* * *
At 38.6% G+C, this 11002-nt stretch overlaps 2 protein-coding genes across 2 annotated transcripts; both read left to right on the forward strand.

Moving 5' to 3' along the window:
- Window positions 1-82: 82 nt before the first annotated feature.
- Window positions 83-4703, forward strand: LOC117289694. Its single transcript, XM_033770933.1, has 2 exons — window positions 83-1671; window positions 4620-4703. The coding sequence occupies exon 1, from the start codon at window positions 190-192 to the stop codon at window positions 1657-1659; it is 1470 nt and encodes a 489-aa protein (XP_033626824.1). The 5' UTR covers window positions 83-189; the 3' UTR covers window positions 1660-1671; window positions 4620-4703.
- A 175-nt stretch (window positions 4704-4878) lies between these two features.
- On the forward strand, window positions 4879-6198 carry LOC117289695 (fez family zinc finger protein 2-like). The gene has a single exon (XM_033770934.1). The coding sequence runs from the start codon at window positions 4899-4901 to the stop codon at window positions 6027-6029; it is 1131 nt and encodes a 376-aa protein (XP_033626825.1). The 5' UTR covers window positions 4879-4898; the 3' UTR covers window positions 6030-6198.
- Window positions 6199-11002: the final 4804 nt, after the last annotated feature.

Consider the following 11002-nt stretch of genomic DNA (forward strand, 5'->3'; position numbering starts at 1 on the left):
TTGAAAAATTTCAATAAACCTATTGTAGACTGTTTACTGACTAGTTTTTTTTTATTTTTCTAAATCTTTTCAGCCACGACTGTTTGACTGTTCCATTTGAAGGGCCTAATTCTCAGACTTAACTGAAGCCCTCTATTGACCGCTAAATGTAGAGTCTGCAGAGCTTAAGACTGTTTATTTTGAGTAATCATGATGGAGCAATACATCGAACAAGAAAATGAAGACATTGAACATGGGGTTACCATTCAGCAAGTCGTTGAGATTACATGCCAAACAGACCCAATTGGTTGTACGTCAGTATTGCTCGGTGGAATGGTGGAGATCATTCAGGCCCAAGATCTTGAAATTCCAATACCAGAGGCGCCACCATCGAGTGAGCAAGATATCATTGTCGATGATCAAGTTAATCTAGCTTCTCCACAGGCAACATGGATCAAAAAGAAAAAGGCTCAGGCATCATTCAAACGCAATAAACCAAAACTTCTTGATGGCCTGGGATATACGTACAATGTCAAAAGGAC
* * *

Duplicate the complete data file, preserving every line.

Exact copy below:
At 38.6% G+C, this 11002-nt stretch overlaps 2 protein-coding genes across 2 annotated transcripts; both read left to right on the forward strand.

Moving 5' to 3' along the window:
- Window positions 1-82: 82 nt before the first annotated feature.
- Window positions 83-4703, forward strand: LOC117289694. Its single transcript, XM_033770933.1, has 2 exons — window positions 83-1671; window positions 4620-4703. The coding sequence occupies exon 1, from the start codon at window positions 190-192 to the stop codon at window positions 1657-1659; it is 1470 nt and encodes a 489-aa protein (XP_033626824.1). The 5' UTR covers window positions 83-189; the 3' UTR covers window positions 1660-1671; window positions 4620-4703.
- A 175-nt stretch (window positions 4704-4878) lies between these two features.
- On the forward strand, window positions 4879-6198 carry LOC117289695 (fez family zinc finger protein 2-like). The gene has a single exon (XM_033770934.1). The coding sequence runs from the start codon at window positions 4899-4901 to the stop codon at window positions 6027-6029; it is 1131 nt and encodes a 376-aa protein (XP_033626825.1). The 5' UTR covers window positions 4879-4898; the 3' UTR covers window positions 6030-6198.
- Window positions 6199-11002: the final 4804 nt, after the last annotated feature.

Consider the following 11002-nt stretch of genomic DNA (forward strand, 5'->3'; position numbering starts at 1 on the left):
TTGAAAAATTTCAATAAACCTATTGTAGACTGTTTACTGACTAGTTTTTTTTTATTTTTCTAAATCTTTTCAGCCACGACTGTTTGACTGTTCCATTTGAAGGGCCTAATTCTCAGACTTAACTGAAGCCCTCTATTGACCGCTAAATGTAGAGTCTGCAGAGCTTAAGACTGTTTATTTTGAGTAATCATGATGGAGCAATACATCGAACAAGAAAATGAAGACATTGAACATGGGGTTACCATTCAGCAAGTCGTTGAGATTACATGCCAAACAGACCCAATTGGTTGTACGTCAGTATTGCTCGGTGGAATGGTGGAGATCATTCAGGCCCAAGATCTTGAAATTCCAATACCAGAGGCGCCACCATCGAGTGAGCAAGATATCATTGTCGATGATCAAGTTAATCTAGCTTCTCCACAGGCAACATGGATCAAAAAGAAAAAGGCTCAGGCATCATTCAAACGCAATAAACCAAAACTTCTTGATGGCCTGGGATATACGTACAATGTCAAAAGGAC